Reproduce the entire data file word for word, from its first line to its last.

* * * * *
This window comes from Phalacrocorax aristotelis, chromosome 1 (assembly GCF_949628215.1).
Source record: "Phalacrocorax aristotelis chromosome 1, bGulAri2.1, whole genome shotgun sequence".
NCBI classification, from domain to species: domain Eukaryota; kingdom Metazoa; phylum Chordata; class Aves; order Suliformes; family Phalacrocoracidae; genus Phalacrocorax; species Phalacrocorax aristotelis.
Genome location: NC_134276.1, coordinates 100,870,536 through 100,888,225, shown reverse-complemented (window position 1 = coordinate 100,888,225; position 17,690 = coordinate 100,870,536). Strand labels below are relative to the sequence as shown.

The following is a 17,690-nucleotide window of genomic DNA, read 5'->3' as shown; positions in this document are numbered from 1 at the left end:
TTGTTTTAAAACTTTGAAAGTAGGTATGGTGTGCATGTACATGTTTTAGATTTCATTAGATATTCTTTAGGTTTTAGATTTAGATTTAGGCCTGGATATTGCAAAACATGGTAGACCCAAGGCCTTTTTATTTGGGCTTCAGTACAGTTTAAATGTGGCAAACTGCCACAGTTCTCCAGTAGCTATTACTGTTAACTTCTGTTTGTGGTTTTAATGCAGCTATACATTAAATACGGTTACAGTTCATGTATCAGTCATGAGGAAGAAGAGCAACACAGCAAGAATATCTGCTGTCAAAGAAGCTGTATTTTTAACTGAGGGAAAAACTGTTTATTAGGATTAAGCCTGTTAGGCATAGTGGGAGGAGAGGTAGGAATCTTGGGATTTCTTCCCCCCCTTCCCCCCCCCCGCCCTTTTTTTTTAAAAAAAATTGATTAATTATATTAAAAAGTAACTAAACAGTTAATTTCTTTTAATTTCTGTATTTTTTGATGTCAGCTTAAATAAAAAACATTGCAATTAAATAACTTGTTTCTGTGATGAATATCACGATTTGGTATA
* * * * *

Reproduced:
This window comes from Phalacrocorax aristotelis, chromosome 1 (assembly GCF_949628215.1).
Source record: "Phalacrocorax aristotelis chromosome 1, bGulAri2.1, whole genome shotgun sequence".
NCBI classification, from domain to species: domain Eukaryota; kingdom Metazoa; phylum Chordata; class Aves; order Suliformes; family Phalacrocoracidae; genus Phalacrocorax; species Phalacrocorax aristotelis.
Genome location: NC_134276.1, coordinates 100,870,536 through 100,888,225, shown reverse-complemented (window position 1 = coordinate 100,888,225; position 17,690 = coordinate 100,870,536). Strand labels below are relative to the sequence as shown.

The following is a 17,690-nucleotide window of genomic DNA, read 5'->3' as shown; positions in this document are numbered from 1 at the left end:
TTGTTTTAAAACTTTGAAAGTAGGTATGGTGTGCATGTACATGTTTTAGATTTCATTAGATATTCTTTAGGTTTTAGATTTAGATTTAGGCCTGGATATTGCAAAACATGGTAGACCCAAGGCCTTTTTATTTGGGCTTCAGTACAGTTTAAATGTGGCAAACTGCCACAGTTCTCCAGTAGCTATTACTGTTAACTTCTGTTTGTGGTTTTAATGCAGCTATACATTAAATACGGTTACAGTTCATGTATCAGTCATGAGGAAGAAGAGCAACACAGCAAGAATATCTGCTGTCAAAGAAGCTGTATTTTTAACTGAGGGAAAAACTGTTTATTAGGATTAAGCCTGTTAGGCATAGTGGGAGGAGAGGTAGGAATCTTGGGATTTCTTCCCCCCCTTCCCCCCCCCCGCCCTTTTTTTTTAAAAAAAATTGATTAATTATATTAAAAAGTAACTAAACAGTTAATTTCTTTTAATTTCTGTATTTTTTGATGTCAGCTTAAATAAAAAACATTGCAATTAAATAACTTGTTTCTGTGATGAATATCACGATTTGGTATA